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Psalm 118:1-2, 19-29

“Save us, O Lord!”  Palm Sunday During Coronavirus

Because Psalm 118 is quoted so often in the New Testament, we can be forgiven for overlooking its meaning and importance for the original audience. It’s a processional hymn that recounts the saving acts of God in the history of God’s people, Israel. As the people approach the courts and the altar of the temple, the anthem rings out, praising God for his steadfast love. “O give thanks to the Lord, for he is good; his steadfast love endures forever.”

Steadfast love. Chesed. It’s one of those Hebrew words that defies easy translation. Like shalom or shabbat, it’s a word that signifies a whole world of meaning connected to God’s covenant love for his people. As you review various translations of Psalm 118, you see chesed rendered as mercy, faithful love, steadfast love, lovingkindness and loyal love, to name a few. It’s a word that expresses the bond between God and the people of his affection. The worshipers are so thankful for God’s chesed, they repeat the phrase over and over again: “His steadfast love endures forever!” (For those who think contemporary Christian worship songs are excessively repetitive, we should acknowledge that some expressions of praise are worthy of repetition. Psalm 118 is a prime example.)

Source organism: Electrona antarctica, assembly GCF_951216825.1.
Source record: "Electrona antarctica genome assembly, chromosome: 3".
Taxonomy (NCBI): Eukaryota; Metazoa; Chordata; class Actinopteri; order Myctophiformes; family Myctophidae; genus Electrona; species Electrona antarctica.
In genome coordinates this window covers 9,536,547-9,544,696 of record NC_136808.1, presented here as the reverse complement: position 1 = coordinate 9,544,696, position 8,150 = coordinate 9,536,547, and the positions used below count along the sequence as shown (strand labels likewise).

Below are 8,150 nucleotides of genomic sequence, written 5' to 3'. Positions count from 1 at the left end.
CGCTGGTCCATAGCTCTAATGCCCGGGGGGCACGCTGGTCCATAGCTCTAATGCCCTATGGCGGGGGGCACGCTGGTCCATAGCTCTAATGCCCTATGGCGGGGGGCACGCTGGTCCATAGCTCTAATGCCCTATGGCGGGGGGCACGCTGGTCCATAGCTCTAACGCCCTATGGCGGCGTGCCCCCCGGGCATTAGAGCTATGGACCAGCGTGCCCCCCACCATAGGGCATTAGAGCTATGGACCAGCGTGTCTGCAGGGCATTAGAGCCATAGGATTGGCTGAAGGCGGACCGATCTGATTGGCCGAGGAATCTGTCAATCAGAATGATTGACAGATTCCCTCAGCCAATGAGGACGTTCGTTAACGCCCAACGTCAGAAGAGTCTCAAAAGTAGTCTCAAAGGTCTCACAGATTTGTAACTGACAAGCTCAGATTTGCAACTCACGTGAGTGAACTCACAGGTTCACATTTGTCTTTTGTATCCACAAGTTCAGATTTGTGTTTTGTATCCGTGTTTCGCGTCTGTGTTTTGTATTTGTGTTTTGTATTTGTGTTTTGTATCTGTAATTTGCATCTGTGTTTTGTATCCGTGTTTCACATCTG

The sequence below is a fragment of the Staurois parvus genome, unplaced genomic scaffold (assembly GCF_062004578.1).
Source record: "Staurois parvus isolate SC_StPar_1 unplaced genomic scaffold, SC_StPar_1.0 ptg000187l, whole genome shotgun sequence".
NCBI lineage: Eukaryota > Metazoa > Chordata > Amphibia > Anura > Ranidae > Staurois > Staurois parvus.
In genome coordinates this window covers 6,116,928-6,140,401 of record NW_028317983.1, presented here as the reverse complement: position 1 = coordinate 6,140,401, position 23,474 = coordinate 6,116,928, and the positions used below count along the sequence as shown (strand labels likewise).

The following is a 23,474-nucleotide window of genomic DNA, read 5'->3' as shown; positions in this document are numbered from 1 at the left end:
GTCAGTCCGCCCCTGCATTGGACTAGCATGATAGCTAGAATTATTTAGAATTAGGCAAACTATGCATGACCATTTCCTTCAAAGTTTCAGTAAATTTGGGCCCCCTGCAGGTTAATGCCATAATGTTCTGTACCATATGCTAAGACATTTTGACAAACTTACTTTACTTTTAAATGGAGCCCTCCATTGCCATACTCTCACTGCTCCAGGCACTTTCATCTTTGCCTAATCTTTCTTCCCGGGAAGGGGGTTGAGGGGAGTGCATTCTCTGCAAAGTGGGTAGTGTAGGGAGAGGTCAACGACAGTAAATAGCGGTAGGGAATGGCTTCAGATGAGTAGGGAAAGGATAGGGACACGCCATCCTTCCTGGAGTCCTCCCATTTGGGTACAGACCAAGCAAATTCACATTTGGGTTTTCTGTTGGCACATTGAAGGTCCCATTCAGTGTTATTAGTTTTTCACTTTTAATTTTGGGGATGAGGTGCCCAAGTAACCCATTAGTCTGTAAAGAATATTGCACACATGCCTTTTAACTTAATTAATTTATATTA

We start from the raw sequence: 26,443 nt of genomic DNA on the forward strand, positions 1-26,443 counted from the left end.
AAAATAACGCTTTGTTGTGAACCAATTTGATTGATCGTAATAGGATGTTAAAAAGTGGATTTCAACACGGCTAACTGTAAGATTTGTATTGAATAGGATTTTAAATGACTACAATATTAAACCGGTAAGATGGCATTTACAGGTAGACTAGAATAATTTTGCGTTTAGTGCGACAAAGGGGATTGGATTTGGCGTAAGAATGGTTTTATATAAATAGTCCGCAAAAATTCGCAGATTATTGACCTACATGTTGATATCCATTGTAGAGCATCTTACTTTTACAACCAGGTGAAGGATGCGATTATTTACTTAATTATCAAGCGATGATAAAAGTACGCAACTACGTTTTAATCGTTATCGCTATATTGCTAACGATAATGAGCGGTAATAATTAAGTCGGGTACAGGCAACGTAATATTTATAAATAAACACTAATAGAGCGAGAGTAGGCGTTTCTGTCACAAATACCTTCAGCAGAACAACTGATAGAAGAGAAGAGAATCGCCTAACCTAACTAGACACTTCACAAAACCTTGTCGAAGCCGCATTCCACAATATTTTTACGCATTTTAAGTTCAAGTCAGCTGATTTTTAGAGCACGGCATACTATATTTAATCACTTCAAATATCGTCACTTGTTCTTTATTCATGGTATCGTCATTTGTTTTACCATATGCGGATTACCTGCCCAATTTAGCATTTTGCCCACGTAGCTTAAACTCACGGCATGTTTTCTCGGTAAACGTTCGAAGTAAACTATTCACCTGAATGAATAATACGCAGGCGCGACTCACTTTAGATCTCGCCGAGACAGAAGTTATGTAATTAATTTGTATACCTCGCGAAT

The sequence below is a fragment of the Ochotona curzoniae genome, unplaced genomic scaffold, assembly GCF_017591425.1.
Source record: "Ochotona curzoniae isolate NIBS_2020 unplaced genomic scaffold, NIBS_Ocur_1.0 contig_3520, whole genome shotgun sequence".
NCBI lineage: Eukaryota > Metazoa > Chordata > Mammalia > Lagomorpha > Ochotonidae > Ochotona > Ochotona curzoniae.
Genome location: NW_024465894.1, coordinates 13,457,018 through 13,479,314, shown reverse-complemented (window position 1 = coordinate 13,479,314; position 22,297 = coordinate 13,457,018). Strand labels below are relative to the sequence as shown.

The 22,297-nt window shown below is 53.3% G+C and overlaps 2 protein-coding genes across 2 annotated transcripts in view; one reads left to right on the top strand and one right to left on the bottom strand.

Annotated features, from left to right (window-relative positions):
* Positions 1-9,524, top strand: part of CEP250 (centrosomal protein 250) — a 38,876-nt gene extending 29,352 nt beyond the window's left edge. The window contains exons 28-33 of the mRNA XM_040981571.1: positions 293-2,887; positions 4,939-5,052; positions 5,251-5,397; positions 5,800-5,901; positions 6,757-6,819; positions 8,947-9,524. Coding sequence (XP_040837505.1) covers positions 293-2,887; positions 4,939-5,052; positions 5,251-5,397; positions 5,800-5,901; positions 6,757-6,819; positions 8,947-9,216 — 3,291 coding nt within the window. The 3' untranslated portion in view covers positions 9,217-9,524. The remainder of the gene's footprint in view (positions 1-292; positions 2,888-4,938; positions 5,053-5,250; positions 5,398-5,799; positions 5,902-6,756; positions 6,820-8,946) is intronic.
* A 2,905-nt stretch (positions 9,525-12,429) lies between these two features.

The image of the cornerstone from v. 22 is a powerful picture in the imagination of the Hebrew people. The stone that was, at first, deemed unworthy to include in the structure, but then becomes the most important foundation stone, is a vivid narrative account of God’s chesed. It can be applied to the nation of Israel—exiled and enslaved by a pagan empire, but then rescued and restored to the land God had gifted them. It can also be seen as a description of King David, who was least among his brothers and was treated like an enemy of the kingdom during the reign of Saul. Yet, David was exalted to become Israel’s beloved king. Then, the imagery receives its most profound application when Jesus himself appropriates it to describe what the Father is doing through the incarnate Son’s saving mission in the world. Though hated and rejected by the religious establishment, Jesus would become the c